The Power to NameRead Now
David Hoefer, of Louisville, Ky., is co-editor of The Last Resort and the author of the book's Introduction. If you would like to share your thoughts on Clearing the Fog, contact us here.
Much of the pleasure of reading The Last Resort journal lies in John Goodlett’s casual recording of a day’s adventures in a style that reflects the camp's relaxed atmosphere. We shouldn’t forget, however, that Pud had a second reason for writing: to try on for size the classroom instruction he was receiving in biology as an undergraduate at the University of Kentucky. Many of his observations involve the identification of plants and animals that were part of the natural wealth of Anderson County. In other words, the power to name, deployed with rigor and care.
Of course, the boys of The Last Resort already possessed a vocabulary in the hundreds for local flora and fauna. But Pud was learning a new precision in naming based on scientifically defined relationships of plants and animals. The criteria for choosing one name over another is built into these schemes, typically as the presence or absence of one or more physical attributes. This branch of science, called taxonomy or systematics, is a refined form of pattern recognition.
The difficulty Sallie and I faced in assembling The Last Resort’s taxonomic list was trying to link the variably deployed common names—sometimes called folk taxonomy—to the scientific equivalents of greater precision. Linguists have long noted that folk taxonomy favors family or genus over species. We comment on sparrows picking up crumbs off the sidewalk rather than House Sparrows (Passer domesticus). The existence of slangy terms adds further complication because slang comes and goes and can vary in meaning by region. I was surprised to find out that the redbellies caught by Bobby Cole in Salt River were Pumpkinseeds, a kind of sunfish (Lepomis gibbosus). In other places, a redbelly is a Redbreast Sunfish (Lepomis auritus).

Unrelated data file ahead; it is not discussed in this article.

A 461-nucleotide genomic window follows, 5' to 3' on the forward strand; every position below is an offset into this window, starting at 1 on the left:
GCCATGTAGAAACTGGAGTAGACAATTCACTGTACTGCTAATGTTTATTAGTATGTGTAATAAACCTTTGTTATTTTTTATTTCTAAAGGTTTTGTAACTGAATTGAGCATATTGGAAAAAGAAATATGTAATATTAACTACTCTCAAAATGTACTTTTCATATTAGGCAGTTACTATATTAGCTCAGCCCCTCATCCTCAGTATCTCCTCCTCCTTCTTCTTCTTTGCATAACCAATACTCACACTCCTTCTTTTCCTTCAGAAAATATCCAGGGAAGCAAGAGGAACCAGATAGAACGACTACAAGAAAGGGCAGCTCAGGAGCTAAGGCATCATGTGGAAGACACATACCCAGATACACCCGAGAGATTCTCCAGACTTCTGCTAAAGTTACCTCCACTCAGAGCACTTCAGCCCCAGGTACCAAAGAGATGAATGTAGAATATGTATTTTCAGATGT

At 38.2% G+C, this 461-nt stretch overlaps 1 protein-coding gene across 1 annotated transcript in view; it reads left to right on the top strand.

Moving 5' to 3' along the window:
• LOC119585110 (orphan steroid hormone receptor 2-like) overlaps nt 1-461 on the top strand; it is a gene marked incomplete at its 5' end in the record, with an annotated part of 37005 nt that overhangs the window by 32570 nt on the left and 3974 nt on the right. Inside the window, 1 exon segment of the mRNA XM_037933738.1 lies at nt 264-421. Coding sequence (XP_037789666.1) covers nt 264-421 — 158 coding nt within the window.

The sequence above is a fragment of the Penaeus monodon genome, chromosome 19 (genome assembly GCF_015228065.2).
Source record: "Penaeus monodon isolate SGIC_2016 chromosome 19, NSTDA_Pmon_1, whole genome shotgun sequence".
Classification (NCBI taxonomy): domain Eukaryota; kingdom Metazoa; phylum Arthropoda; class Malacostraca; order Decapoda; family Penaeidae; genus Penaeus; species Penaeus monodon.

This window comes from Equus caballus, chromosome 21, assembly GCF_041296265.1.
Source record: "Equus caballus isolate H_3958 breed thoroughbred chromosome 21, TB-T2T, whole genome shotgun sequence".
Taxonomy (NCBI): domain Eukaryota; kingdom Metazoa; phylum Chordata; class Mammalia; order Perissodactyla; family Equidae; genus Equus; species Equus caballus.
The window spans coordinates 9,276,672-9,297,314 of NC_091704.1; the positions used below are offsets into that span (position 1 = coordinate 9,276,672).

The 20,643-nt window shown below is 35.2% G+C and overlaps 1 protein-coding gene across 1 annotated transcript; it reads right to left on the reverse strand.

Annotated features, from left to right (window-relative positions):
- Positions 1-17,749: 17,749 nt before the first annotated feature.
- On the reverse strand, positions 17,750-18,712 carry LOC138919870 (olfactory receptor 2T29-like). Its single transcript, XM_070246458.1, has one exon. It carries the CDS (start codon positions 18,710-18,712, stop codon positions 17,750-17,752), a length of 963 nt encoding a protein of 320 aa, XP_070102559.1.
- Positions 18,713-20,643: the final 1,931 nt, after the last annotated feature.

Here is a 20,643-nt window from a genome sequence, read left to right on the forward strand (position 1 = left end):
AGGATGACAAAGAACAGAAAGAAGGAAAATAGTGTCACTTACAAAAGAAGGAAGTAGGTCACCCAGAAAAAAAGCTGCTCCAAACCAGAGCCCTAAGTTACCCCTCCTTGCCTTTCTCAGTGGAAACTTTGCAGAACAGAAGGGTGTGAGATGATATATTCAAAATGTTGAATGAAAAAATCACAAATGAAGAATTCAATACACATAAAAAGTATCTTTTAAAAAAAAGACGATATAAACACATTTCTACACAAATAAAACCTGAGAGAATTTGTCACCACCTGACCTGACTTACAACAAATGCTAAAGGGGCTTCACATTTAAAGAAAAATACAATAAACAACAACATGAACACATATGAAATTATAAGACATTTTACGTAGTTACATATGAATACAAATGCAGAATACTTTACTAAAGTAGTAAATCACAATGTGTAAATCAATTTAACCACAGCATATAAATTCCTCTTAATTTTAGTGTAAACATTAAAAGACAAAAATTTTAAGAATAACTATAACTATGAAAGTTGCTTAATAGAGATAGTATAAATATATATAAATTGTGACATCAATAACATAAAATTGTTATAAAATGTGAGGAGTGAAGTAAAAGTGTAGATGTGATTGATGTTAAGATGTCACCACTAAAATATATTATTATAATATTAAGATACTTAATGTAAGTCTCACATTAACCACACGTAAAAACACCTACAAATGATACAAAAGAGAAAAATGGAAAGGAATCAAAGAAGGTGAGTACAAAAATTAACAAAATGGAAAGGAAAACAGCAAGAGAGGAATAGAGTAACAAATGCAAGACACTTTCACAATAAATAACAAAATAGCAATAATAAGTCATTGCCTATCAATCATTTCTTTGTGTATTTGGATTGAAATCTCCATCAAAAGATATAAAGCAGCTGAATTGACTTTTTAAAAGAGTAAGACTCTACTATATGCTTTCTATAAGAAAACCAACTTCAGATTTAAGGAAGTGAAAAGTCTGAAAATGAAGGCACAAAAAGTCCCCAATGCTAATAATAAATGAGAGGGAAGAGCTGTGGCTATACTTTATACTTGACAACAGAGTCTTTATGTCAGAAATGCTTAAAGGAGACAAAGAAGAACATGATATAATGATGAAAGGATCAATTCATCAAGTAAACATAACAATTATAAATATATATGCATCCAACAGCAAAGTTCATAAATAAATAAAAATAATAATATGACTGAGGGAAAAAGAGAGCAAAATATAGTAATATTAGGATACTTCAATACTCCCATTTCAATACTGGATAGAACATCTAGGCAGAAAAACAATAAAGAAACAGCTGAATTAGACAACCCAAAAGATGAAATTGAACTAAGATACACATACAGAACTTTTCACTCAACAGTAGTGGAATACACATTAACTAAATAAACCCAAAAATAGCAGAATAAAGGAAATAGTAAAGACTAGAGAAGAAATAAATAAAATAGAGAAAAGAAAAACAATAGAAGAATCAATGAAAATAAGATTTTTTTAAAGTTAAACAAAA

Does this mean that folk terms—those common names we all use, including scientists—are in some sense faulty and to be avoided? Definitely not. Popular terms do what they’re supposed to do: provide a robust, if flexible, basis for everyday communication, at exactly the level of precision required. Scientific classification sometimes goes too far in the opposite direction, pushing distinctions based on trivial differences and filing away our easy observations of nature (and nature’s beauty) in dusty cabinets of the mind.
That said, it’s heartening to see Pud’s dedication to correctly identifying the living things around him. One senses the importance he placed on proper naming and, behind that, the joy he experienced in honestly acquired knowledge. Sure, The Last Resort journal was meant as a record of the daily doings of Pud and his pals in their Salt River haven. But the journal had another purpose all along: to help young John Goodlett build a bridge to his future, which he had already glimpsed in excellent new words for identifying the marvels of his daily acquaintance.
In the photos above, David Hoefer displays a Smallmouth Bass (left) and a Largemouth Bass (right) pulled from Lake Cumberland in south central Kentucky. For a comprehensive database of fish species, click here.
4/22/2018 11:50:25 pm
4/24/2018 03:11:30 pm
That's a great idea, Joe. Another angle would be to see if we could confirm the various honey holes that Pud mentions during the course of the journal. I think Sallie, with help from her Anderson County connections, has already identified some of these locations.
Your comment will be posted after it is approved.
Leave a Reply.